Of 44,093 who crossed the sea route this year, highest 3,332 were from Bangladesh
Bangladesh is deeply troubled by the fact that it now sits atop a list of source countries from where people have been mostly enticed to migrate illegally to Europe through a perilous Mediterranean Sea route.
A vast majority of them – either victims of trafficking or irregular migration – end up landing in detentions or, in worst case scenarios, perish in the sea, while the relatively fortunate ones somehow manage to enter European countries.
As Bangladesh prepares like any other nation to observe "World Day Against Trafficking in Persons" on Friday with a firm resolve to combat human trafficking and illegal migration, statistics showing an increasing number of its citizens falling into the trap appear mind boggling.
Bangladeshis constitute 14.5% (3,332 persons), the highest number among the 47,425 refugees and migrants reaching Italy, Greece, Spain, Cyprus and Malta, mostly through sea routes this year (up until July 26).
UNHCR, the UN refugee agency, recorded 937 deaths this year in the Mediterranean sea, many of them Bangladeshis.
According to the International Organization for Migration’s (IOM) Displacement Tracking Matrix (DTM), 4,510 irregular Bangladeshi nationals arrived by sea and by land in Europe, entering Italy, Malta, Spain or Greece in 2020. Additionally, 8,844 Bangladeshi nationals were tracked while transiting through the Western Balkan countries during the same year.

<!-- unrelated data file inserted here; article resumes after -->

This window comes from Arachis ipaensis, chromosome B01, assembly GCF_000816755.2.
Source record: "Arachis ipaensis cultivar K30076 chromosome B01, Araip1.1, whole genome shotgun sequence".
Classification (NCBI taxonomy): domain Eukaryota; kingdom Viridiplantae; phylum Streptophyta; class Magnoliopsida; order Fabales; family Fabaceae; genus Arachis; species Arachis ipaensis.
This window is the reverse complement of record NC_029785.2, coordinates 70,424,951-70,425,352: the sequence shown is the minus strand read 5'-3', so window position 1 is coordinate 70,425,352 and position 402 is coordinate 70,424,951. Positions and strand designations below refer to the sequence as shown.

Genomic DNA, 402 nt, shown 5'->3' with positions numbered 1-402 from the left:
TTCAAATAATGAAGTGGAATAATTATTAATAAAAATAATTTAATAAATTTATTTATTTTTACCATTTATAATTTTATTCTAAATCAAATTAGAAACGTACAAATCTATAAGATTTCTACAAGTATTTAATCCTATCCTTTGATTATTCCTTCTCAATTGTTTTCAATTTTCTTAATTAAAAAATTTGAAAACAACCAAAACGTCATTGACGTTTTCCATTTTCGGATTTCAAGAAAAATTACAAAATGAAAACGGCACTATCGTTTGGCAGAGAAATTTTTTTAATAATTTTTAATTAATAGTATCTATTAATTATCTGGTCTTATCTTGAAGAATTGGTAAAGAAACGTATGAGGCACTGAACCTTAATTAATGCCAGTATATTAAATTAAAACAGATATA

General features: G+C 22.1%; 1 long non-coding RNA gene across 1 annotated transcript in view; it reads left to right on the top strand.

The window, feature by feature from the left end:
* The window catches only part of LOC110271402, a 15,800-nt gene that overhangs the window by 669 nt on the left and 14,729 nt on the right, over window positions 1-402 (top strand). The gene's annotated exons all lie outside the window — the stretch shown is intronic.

“We’re deeply concerned at the developments on the Libya-Tunisia Mediterranean Coast. Traffickers allure our people by the promise of good jobs in Europe,” Bangladesh’s Foreign Secretary Masud Bin Momen said on Wednesday.
Speaking in a zoom discussion, organized on the eve of World Day Against Trafficking in Persons, the foreign secretary said in recent months Bangladesh had brought back many victims of trafficking and illegal migration from countries like Libya, Tunisia, Malta and Bosnia-Herzegovina. He did not give any statistics, though, of the repatriated Bangladeshi trafficking victims.